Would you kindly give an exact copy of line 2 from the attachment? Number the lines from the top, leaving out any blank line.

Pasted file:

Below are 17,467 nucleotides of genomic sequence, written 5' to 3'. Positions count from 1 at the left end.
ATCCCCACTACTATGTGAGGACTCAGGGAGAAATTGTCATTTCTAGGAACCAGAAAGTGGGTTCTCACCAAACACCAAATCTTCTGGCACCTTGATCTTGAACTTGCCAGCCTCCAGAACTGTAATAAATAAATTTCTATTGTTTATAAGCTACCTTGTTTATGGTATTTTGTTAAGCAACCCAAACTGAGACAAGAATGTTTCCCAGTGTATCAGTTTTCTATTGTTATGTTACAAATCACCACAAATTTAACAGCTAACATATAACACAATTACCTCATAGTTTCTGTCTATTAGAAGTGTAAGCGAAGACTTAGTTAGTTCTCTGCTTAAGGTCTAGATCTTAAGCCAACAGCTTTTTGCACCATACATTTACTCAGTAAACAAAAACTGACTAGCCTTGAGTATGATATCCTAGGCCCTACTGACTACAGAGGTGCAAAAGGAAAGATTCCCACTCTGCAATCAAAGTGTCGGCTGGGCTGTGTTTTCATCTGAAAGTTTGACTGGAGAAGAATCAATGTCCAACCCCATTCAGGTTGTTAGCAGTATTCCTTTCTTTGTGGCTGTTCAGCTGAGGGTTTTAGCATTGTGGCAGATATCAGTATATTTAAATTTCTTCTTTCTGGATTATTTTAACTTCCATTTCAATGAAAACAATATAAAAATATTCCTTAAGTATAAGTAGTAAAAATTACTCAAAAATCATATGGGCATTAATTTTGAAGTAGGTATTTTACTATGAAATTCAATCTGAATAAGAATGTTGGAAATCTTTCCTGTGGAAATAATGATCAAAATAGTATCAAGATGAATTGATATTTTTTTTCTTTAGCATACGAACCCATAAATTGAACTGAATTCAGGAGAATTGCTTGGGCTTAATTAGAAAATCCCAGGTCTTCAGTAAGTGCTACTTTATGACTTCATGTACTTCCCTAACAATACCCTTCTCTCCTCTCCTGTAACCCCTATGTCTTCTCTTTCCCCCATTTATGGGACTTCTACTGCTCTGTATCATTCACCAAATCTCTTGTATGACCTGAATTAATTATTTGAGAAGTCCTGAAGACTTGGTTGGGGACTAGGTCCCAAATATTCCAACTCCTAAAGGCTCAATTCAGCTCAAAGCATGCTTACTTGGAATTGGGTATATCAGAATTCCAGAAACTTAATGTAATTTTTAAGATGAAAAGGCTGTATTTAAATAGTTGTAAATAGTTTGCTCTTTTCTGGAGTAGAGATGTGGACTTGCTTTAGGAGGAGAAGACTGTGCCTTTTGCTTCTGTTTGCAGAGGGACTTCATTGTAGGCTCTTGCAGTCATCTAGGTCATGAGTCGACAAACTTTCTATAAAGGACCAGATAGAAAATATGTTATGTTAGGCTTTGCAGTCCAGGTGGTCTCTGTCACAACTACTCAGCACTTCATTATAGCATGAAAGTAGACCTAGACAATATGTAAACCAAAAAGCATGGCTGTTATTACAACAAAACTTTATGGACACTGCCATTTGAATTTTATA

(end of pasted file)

ATCCCCACTACTATGTGAGGACTCAGGGAGAAATTGTCATTTCTAGGAACCAGAAAGTGGGTTCTCACCAAACACCAAATCTTCTGGCACCTTGATCTTGAACTTGCCAGCCTCCAGAACTGTAATAAATAAATTTCTATTGTTTATAAGCTACCTTGTTTATGGTATTTTGTTAAGCAACCCAAACTGAGACAAGAATGTTTCCCAGTGTATCAGTTTTCTATTGTTATGTTACAAATCACCACAAATTTAACAGCTAACATATAACACAATTACCTCATAGTTTCTGTCTATTAGAAGTGTAAGCGAAGACTTAGTTAGTTCTCTGCTTAAGGTCTAGATCTTAAGCCAACAGCTTTTTGCACCATACATTTACTCAGTAAACAAAAACTGACTAGCCTTGAGTATGATATCCTAGGCCCTACTGACTACAGAGGTGCAAAAGGAAAGATTCCCACTCTGCAATCAAAGTGTCGGCTGGGCTGTGTTTTCATCTGAAAGTTTGACTGGAGAAGAATCAATGTCCAACCCCATTCAGGTTGTTAGCAGTATTCCTTTCTTTGTGGCTGTTCAGCTGAGGGTTTTAGCATTGTGGCAGATATCAGTATATTTAAATTTCTTCTTTCTGGATTATTTTAACTTCCATTTCAATGAAAACAATATAAAAATATTCCTTAAGTATAAGTAGTAAAAATTACTCAAAAATCATATGGGCATTAATTTTGAAGTAGGTATTTTACTATGAAATTCAATCTGAATAAGAATGTTGGAAATCTTTCCTGTGGAAATAATGATCAAAATAGTATCAAGATGAATTGATATTTTTTTTCTTTAGCATACGAACCCATAAATTGAACTGAATTCAGGAGAATTGCTTGGGCTTAATTAGAAAATCCCAGGTCTTCAGTAAGTGCTACTTTATGACTTCATGTACTTCCCTAACAATACCCTTCTCTCCTCTCCTGTAACCCCTATGTCTTCTCTTTCCCCCATTTATGGGACTTCTACTGCTCTGTATCATTCACCAAATCTCTTGTATGACCTGAATTAATTATTTGAGAAGTCCTGAAGACTTGGTTGGGGACTAGGTCCCAAATATTCCAACTCCTAAAGGCTCAATTCAGCTCAAAGCATGCTTACTTGGAATTGGGTATATCAGAATTCCAGAAACTTAATGTAATTTTTAAGATGAAAAGGCTGTATTTAAATAGTTGTAAATAGTTTGCTCTTTTCTGGAGTAGAGATGTGGACTTGCTTTAGGAGGAGAAGACTGTGCCTTTTGCTTCTGTTTGCAGAGGGACTTCATTGTAGGCTCTTGCAGTCATCTAGGTCATGAGTCGACAAACTTTCTATAAAGGACCAGATAGAAAATATGTTATGTTAGGCTTTGCAGTCCAGGTGGTCTCTGTCACAACTACTCAGCACTTCATTATAGCATGAAAGTAGACCTAGACAATATGTAAACCAAAAAGCATGGCTGTTATTACAACAAAACTTTATGGACACTGCCATTTGAATTTTATA